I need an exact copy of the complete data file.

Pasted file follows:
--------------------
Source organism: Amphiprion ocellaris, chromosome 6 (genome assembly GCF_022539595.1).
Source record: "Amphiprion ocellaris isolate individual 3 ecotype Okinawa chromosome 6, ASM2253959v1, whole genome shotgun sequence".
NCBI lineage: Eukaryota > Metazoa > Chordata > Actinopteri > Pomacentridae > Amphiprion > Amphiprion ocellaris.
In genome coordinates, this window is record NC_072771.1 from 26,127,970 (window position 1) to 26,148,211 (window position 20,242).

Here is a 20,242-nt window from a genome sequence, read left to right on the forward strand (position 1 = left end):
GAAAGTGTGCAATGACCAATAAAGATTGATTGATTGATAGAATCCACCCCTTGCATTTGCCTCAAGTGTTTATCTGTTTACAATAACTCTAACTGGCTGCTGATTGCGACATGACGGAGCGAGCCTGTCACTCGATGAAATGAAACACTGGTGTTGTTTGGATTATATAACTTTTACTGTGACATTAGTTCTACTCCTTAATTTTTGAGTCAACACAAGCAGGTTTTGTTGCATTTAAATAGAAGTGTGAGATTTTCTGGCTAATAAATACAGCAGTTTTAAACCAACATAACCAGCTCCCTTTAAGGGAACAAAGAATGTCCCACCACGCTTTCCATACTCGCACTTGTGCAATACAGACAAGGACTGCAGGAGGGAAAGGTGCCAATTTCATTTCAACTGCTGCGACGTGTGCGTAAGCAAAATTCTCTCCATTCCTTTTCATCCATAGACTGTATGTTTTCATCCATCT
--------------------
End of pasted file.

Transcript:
Source organism: Amphiprion ocellaris, chromosome 6 (genome assembly GCF_022539595.1).
Source record: "Amphiprion ocellaris isolate individual 3 ecotype Okinawa chromosome 6, ASM2253959v1, whole genome shotgun sequence".
NCBI lineage: Eukaryota > Metazoa > Chordata > Actinopteri > Pomacentridae > Amphiprion > Amphiprion ocellaris.
In genome coordinates, this window is record NC_072771.1 from 26,127,970 (window position 1) to 26,148,211 (window position 20,242).

Here is a 20,242-nt window from a genome sequence, read left to right on the forward strand (position 1 = left end):
GAAAGTGTGCAATGACCAATAAAGATTGATTGATTGATAGAATCCACCCCTTGCATTTGCCTCAAGTGTTTATCTGTTTACAATAACTCTAACTGGCTGCTGATTGCGACATGACGGAGCGAGCCTGTCACTCGATGAAATGAAACACTGGTGTTGTTTGGATTATATAACTTTTACTGTGACATTAGTTCTACTCCTTAATTTTTGAGTCAACACAAGCAGGTTTTGTTGCATTTAAATAGAAGTGTGAGATTTTCTGGCTAATAAATACAGCAGTTTTAAACCAACATAACCAGCTCCCTTTAAGGGAACAAAGAATGTCCCACCACGCTTTCCATACTCGCACTTGTGCAATACAGACAAGGACTGCAGGAGGGAAAGGTGCCAATTTCATTTCAACTGCTGCGACGTGTGCGTAAGCAAAATTCTCTCCATTCCTTTTCATCCATAGACTGTATGTTTTCATCCATCT